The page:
Stabilization of SOM (soil organic matter) is regulated in part by sorption and desorption reactions happening at mineral surfaces, as well as precipitation and dissolution of organo-metal complexes. Fe and Al hydroxides play a particularly significant role in SOM stabilization in soils due to their ubiquitous distribution and their highly reactive surface properties. Iron and Al hydroxides exist in soils across a wide spectrum of crystallinity, ranging from dissolved Fe and Al cations which combine with organics to form organo-metal precipitates to the more crystalline end members, goethite and gibbsite, which sorb SOM through a variety of molecular interactions. Though the importance of these sorption and precipitation reactions has long been recognized, the distribution of SOM among Fe and Al hydroxides of differing crystallinity has not been well quantified, nor has the timescale over which these stabilization mechanisms operate. In an attempt to measure the distribution of organic C among (i) Al- and Fe-humus complexes (ii) short-range-order (SRO) Al and Fe hydroxide surfaces and (iii) crystalline Fe oxyhydroxide surfaces, a single method combining several selective mineral dissolutions was applied to soils of four different geneses (a tropical forest Andisol, a temperate forest basaltic Mollisol, a Mediterranean coastal prairie Mollisol, and a northern mixed hardwood forest Spodosol). The traditional reactants used in selective dissolutions were replaced with carbon-free analogues so that the carbon released along with the Fe and Al at each stage of the selective dissolution process could be measured. Selective dissolutions were performed sequentially: Na-pyrophosphate (organo-Al and Fe complexes) followed by hydroxylamine (SRO Al and Fe hydroxides) followed by dithionite-HCl (crystalline Fe hydroxides). Carbon, Al, and Fe concentrations, as well as radiocarbon abundance were measured in the solutions yielded by each stage of the selective dissolution process. Results suggest that precipitation of organo-metal complexes (Na-pyrophosphate extractable C) often accounts for the largest pool of stabilized C among the three selectively dissolved pools, but these complexes were 14C enriched in comparison to C from the other selectively dissolved pools and the residual C left on crystalline mineral surfaces after all three stages of selective dissolution. Hydroxylamine and dithionite-HCl extractable C pools were, on average, small and often below detection level in temperate soils. However, radiocarbon values for these C pools were generally depleted in comparison to other pools. These results suggest variation in organo-mineral complex stability is associated with degree of crystallinity of the mineral phase. Overall, this work suggests that sequential selective dissolution methods are a promising tool for characterizing the content and isotopic composition of soil C associated with distinct organo-mineral and organo-metal associations.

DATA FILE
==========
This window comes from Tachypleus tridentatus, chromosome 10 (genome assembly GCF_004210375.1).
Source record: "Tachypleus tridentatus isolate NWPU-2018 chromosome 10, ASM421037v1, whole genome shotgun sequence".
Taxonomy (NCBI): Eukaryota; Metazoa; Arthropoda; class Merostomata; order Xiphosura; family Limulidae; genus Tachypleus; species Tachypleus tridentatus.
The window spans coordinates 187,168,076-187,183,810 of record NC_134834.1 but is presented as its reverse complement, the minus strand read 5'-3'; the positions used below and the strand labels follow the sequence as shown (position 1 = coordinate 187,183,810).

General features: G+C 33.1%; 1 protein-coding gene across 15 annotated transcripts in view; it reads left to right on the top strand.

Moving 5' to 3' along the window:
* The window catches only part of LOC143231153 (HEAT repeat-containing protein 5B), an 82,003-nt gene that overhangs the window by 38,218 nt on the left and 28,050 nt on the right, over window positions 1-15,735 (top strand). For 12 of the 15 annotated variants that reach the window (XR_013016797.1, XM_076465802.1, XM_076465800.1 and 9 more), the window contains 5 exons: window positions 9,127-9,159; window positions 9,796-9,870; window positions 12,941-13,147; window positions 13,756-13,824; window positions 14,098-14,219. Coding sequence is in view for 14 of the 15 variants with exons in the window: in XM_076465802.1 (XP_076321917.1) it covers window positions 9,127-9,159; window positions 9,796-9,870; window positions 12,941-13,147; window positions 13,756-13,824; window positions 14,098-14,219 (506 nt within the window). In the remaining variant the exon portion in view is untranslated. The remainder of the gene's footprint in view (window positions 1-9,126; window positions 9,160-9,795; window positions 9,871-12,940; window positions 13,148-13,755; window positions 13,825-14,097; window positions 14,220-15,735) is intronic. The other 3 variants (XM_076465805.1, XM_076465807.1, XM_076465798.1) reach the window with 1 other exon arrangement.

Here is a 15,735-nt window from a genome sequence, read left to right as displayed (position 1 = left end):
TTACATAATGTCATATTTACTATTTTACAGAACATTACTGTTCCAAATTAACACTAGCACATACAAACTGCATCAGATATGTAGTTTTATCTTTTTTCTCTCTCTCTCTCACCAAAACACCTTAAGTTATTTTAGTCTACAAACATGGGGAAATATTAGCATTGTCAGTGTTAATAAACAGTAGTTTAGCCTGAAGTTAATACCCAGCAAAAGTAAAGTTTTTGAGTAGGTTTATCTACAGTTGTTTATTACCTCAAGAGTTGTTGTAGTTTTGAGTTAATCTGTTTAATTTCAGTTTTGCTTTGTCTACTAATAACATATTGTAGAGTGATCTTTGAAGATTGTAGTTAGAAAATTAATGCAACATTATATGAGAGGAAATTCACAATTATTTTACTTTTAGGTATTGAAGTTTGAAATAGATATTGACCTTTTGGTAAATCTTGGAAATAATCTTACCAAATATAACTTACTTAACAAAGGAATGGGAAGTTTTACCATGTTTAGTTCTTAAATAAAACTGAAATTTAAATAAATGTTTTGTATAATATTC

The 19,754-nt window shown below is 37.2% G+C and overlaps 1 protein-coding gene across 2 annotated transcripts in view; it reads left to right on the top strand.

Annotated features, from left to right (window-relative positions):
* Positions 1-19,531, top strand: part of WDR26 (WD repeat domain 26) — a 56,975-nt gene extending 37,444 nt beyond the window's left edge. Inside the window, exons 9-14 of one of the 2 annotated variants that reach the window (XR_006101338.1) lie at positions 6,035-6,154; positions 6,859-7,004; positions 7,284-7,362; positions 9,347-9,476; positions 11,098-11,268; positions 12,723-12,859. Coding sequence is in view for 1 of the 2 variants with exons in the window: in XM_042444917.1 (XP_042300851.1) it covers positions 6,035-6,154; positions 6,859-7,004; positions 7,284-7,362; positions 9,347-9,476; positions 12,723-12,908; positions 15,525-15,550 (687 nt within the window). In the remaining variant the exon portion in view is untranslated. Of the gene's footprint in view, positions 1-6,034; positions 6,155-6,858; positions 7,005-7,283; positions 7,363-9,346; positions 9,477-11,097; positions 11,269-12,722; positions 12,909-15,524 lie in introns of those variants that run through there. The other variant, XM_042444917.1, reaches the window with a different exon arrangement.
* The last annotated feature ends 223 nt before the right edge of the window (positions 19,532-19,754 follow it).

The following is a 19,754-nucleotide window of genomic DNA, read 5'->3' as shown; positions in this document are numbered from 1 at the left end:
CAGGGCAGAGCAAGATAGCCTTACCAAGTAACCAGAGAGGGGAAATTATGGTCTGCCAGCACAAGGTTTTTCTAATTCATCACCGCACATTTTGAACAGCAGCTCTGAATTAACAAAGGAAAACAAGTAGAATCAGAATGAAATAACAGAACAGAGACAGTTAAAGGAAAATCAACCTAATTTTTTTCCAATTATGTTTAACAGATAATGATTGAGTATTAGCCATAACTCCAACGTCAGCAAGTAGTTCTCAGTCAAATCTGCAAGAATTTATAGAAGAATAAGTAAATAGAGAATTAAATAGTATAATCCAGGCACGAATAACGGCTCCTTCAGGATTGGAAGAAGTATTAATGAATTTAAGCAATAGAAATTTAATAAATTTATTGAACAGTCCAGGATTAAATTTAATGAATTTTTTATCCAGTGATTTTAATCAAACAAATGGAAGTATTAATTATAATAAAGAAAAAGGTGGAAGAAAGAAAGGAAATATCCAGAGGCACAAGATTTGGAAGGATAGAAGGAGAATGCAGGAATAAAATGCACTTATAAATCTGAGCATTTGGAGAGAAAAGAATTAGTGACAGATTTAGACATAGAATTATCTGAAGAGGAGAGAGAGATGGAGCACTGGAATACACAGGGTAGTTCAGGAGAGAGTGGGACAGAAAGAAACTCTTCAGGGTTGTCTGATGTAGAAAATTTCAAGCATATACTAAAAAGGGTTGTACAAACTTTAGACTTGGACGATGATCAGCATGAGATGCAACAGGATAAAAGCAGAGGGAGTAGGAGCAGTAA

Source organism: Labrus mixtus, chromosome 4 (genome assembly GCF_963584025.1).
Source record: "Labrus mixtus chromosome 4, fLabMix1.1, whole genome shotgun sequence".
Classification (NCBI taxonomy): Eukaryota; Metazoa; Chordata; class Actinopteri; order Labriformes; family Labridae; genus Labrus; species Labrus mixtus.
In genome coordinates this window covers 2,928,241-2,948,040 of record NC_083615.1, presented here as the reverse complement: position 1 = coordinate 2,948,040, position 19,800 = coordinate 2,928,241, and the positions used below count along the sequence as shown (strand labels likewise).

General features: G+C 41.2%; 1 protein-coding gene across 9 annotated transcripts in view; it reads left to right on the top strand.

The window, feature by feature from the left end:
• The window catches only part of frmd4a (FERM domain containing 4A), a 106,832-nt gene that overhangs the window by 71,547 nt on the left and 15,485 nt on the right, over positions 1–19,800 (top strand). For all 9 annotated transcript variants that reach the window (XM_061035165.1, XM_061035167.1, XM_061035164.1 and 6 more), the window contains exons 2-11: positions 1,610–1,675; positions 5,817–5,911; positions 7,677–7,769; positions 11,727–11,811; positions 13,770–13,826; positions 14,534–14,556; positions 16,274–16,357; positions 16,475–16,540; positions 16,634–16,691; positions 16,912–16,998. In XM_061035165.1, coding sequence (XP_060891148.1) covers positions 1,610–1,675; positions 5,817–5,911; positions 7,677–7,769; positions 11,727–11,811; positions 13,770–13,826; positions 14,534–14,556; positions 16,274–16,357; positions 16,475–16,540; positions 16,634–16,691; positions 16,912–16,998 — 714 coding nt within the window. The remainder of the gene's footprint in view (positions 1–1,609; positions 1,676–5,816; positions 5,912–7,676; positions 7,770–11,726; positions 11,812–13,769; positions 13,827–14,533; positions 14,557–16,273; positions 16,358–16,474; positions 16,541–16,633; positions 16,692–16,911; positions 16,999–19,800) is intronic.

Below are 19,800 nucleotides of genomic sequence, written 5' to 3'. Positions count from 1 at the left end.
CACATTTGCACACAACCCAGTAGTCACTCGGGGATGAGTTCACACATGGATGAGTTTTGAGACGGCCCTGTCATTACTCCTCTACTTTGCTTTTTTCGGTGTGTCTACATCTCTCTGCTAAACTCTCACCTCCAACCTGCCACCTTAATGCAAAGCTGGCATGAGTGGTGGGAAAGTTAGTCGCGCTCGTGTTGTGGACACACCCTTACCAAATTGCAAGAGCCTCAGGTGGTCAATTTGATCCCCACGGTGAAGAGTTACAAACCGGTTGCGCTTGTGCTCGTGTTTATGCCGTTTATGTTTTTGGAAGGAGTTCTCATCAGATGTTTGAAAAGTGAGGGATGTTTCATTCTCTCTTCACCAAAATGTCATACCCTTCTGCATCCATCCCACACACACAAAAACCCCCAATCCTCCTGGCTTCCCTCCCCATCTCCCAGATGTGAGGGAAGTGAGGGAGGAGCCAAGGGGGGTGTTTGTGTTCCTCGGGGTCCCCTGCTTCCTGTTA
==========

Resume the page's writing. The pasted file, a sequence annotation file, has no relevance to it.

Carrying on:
|Title||A sequential selective dissolution method to quantify storage and stability of organic carbon associated with Al and Fe hydroxide phases|
|Authors||Katherine Heckman, Corey R. Lawrence, Jennifer W. Harden|
|Publication Subtype||Journal Article|
|Record Source||USGS Publications Warehouse|
|USGS Organization||Geosciences and Environmental Change Science Center|